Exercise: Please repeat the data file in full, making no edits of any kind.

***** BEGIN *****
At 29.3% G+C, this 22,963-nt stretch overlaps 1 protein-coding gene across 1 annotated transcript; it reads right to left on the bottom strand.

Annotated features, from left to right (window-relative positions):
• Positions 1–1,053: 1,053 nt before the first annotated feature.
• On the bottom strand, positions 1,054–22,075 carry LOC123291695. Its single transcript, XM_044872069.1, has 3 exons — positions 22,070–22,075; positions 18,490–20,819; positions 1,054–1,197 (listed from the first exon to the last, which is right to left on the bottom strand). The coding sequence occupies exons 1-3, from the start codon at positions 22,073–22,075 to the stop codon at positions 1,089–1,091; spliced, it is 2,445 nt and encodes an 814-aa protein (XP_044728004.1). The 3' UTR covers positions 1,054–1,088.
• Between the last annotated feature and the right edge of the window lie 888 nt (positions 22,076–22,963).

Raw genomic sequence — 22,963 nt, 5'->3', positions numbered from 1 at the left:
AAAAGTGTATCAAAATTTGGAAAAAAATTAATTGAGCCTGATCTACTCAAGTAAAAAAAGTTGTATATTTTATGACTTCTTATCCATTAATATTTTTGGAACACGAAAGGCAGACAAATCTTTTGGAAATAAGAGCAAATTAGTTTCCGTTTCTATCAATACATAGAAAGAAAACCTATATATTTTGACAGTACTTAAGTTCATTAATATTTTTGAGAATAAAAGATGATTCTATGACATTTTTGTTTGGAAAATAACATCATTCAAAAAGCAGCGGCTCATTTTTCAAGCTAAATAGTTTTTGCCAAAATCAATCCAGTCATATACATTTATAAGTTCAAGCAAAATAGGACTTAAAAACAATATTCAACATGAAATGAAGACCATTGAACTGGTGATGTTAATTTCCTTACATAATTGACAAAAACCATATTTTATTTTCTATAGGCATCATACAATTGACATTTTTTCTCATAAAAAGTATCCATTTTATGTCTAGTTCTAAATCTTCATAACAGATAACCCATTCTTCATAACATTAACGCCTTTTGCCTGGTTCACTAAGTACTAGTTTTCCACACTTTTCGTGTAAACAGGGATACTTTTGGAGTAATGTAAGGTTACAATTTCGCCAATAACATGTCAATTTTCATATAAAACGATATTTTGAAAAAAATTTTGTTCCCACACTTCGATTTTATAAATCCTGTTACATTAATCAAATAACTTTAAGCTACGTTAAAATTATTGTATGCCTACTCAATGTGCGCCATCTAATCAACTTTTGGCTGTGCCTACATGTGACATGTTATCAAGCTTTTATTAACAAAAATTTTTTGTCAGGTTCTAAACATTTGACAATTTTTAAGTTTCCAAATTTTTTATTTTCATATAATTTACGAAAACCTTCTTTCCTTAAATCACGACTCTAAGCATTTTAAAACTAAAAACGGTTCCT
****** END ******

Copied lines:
At 29.3% G+C, this 22,963-nt stretch overlaps 1 protein-coding gene across 1 annotated transcript; it reads right to left on the bottom strand.

Annotated features, from left to right (window-relative positions):
• Positions 1–1,053: 1,053 nt before the first annotated feature.
• On the bottom strand, positions 1,054–22,075 carry LOC123291695. Its single transcript, XM_044872069.1, has 3 exons — positions 22,070–22,075; positions 18,490–20,819; positions 1,054–1,197 (listed from the first exon to the last, which is right to left on the bottom strand). The coding sequence occupies exons 1-3, from the start codon at positions 22,073–22,075 to the stop codon at positions 1,089–1,091; spliced, it is 2,445 nt and encodes an 814-aa protein (XP_044728004.1). The 3' UTR covers positions 1,054–1,088.
• Between the last annotated feature and the right edge of the window lie 888 nt (positions 22,076–22,963).

Raw genomic sequence — 22,963 nt, 5'->3', positions numbered from 1 at the left:
AAAAGTGTATCAAAATTTGGAAAAAAATTAATTGAGCCTGATCTACTCAAGTAAAAAAAGTTGTATATTTTATGACTTCTTATCCATTAATATTTTTGGAACACGAAAGGCAGACAAATCTTTTGGAAATAAGAGCAAATTAGTTTCCGTTTCTATCAATACATAGAAAGAAAACCTATATATTTTGACAGTACTTAAGTTCATTAATATTTTTGAGAATAAAAGATGATTCTATGACATTTTTGTTTGGAAAATAACATCATTCAAAAAGCAGCGGCTCATTTTTCAAGCTAAATAGTTTTTGCCAAAATCAATCCAGTCATATACATTTATAAGTTCAAGCAAAATAGGACTTAAAAACAATATTCAACATGAAATGAAGACCATTGAACTGGTGATGTTAATTTCCTTACATAATTGACAAAAACCATATTTTATTTTCTATAGGCATCATACAATTGACATTTTTTCTCATAAAAAGTATCCATTTTATGTCTAGTTCTAAATCTTCATAACAGATAACCCATTCTTCATAACATTAACGCCTTTTGCCTGGTTCACTAAGTACTAGTTTTCCACACTTTTCGTGTAAACAGGGATACTTTTGGAGTAATGTAAGGTTACAATTTCGCCAATAACATGTCAATTTTCATATAAAACGATATTTTGAAAAAAATTTTGTTCCCACACTTCGATTTTATAAATCCTGTTACATTAATCAAATAACTTTAAGCTACGTTAAAATTATTGTATGCCTACTCAATGTGCGCCATCTAATCAACTTTTGGCTGTGCCTACATGTGACATGTTATCAAGCTTTTATTAACAAAAATTTTTTGTCAGGTTCTAAACATTTGACAATTTTTAAGTTTCCAAATTTTTTATTTTCATATAATTTACGAAAACCTTCTTTCCTTAAATCACGACTCTAAGCATTTTAAAACTAAAAACGGTTCCT